Halloween Horrors 2011 : “It’s Alive”

Posted: October 20, 2011 in movies
Tags: , , , , , , , , ,

Sooner or later it always seems to come back to Larry Cohen around here, doesn’t it?

And hell, why not? For well over tow decades (closer to three, really), he’s been at the forefront of two of the more venerable B-movie categories that fall frequently under our purview, namely horror and blaxploitation. And while his undisputed best piece of work in any field is the Fred “The Hammer” Williamson starring vehicle Black Caesar, his finest foray into the horror field (in my own humble opinion, at any rate) is 1974’s retelling of the Frankenstein myth (only this time with a baby), It’s Alive.

The set-up is as simple as you’d probably expect — ready-to-pop Lenore Davis (Sharon Farrell) heads to the hospital with her husband, well-to-do advertising executive Frank (John P. Ryan, listed here simply as John Ryan) to give birth, but when the baby comes out it turns out to be a hideous, hugely-fanged mutant with an insatiable appetite for blood that first kills everyone in the delivery room (except mommy) and then escapes into the night. When an unscrupulous TV news reporter actually has the gall to broadcast the names of the parents of this freak of nature, things get even worse for Frank as he finds himself out of work due to the bad publicity the manhunt (or should that be kidhunt) for his offspring brings to his Madison Avenue firm.

Things, obviously, aren’t all that they seem (and they seem pretty strange to say the least), for while It’s Alive preys deliciously on then-contemporary fears of genetic mutation as a result of pollution and what have you, there’s obviously more to the whole thing than just accidental enviro-poisoning going on here, since the Davis family’s eldest child, 11-year-old Christopher, is perfectly normal.

Truth be told, though, while there’s a dark (of sorts) secret at the heart of this film, and the gore effects are pretty darn good for their time (and still hold up pretty well against some of today’s lower-budget efforts), it’s really the tow lead performances that carry this film, with Farrell’s Lenore going through the stages of slow-burn total breakdown, while Ryan’s Frank becomes a mask of steely resolve as he comes, and then sticks, to the conclusion that his own flesh and blood must be destroyed for the good of both society at large as well as, frankly, himself and his family.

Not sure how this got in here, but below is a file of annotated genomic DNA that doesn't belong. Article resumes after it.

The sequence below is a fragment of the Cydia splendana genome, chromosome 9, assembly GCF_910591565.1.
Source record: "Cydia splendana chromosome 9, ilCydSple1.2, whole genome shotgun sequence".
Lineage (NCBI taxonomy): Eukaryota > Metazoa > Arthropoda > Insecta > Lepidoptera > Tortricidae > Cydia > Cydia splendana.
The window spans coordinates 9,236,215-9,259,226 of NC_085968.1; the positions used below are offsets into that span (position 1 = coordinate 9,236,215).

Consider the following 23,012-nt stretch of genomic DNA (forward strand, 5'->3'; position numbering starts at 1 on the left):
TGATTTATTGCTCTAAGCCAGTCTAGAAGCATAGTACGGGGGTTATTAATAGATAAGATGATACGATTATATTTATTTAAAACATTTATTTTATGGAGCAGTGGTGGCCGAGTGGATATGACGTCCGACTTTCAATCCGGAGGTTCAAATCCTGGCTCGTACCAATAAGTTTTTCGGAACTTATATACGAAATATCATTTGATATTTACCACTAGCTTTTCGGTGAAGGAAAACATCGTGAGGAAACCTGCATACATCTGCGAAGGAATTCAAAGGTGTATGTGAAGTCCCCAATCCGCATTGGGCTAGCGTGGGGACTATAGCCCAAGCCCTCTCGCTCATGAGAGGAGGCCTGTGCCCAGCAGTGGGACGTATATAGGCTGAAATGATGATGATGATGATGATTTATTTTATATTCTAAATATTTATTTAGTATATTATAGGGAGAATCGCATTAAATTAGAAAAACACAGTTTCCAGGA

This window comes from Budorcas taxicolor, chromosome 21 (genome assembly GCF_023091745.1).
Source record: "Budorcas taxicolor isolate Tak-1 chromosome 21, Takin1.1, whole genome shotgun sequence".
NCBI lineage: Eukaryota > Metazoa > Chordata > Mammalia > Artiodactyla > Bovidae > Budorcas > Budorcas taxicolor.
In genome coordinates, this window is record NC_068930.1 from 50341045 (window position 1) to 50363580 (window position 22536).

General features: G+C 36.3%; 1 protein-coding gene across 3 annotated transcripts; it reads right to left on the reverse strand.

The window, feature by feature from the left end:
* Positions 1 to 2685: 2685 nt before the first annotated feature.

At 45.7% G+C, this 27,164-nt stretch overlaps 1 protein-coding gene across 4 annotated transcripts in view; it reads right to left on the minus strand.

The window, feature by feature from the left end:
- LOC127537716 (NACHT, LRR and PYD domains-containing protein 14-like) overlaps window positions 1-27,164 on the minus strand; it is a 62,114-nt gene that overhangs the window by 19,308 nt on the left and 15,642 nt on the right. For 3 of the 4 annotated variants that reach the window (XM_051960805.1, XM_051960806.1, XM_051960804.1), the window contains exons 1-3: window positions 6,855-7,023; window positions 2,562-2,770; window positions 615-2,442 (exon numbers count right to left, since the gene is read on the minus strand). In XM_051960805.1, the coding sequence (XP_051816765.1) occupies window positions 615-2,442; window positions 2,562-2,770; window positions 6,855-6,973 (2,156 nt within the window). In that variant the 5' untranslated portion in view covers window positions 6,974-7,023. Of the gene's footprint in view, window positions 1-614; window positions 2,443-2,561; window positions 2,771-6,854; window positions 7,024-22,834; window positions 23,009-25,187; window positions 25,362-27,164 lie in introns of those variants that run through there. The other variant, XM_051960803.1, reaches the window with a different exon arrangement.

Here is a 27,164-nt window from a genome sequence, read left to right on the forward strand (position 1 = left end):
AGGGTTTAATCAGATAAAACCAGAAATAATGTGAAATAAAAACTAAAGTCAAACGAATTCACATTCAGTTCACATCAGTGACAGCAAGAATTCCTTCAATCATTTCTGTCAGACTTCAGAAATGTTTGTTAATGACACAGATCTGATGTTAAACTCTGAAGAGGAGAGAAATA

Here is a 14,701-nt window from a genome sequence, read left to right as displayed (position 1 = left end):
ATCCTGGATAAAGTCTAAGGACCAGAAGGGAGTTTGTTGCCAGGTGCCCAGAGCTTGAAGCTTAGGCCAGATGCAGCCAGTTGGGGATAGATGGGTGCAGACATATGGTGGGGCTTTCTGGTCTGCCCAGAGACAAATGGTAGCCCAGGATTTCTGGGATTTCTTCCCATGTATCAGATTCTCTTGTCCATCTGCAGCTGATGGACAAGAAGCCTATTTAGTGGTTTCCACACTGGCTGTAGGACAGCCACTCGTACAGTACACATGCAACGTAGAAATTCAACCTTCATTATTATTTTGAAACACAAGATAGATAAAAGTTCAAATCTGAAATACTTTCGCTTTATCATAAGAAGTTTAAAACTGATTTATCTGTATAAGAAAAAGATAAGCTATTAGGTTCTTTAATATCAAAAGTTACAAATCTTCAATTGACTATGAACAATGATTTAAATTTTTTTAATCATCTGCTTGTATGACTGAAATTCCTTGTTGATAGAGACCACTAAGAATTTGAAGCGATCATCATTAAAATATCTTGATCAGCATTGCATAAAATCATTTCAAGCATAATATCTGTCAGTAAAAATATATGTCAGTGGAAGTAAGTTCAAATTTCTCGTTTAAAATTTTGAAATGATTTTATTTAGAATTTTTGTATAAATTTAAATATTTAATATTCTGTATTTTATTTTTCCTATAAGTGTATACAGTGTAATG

It’s Alive is available on DVD from Warner Brothers in a 3-pack set that also includes its two somewhat-less-than-stellar sequels (it was also remade for the straight-to-video market in 2008, but the less about that particular fiasco the better). The remastered widescreen picture and stereo soundtrack are both great, and it includes the trailer and a pretty solid commentary track from writer-director Cohen. Given that the whole set is usually available at bargain-basement prices, it’s definitely a worthwhile purchase.

I’m not going to tell you that It’s Alive is a classic, or even anything of the sort, but like all Cohen films, it has modest aspirations and exceeds them at every turn. From a solid plot to genuinely terrific lead performances to effectively atmospheric cinematography and lighting to a fair dose of intrigue to a non-heavy-handed exploration of contemporary sociopolitical issues to a nicely- inflated body count to extremely-competently-executed effects, it delivers a lot more than it promises and ends up being a hell of a lot more enjoyable than it probably has any right to be.

I don’t know about you, but for me, that all adds up to a very enjoyable evening in front of the TV, particularly at this time of year.

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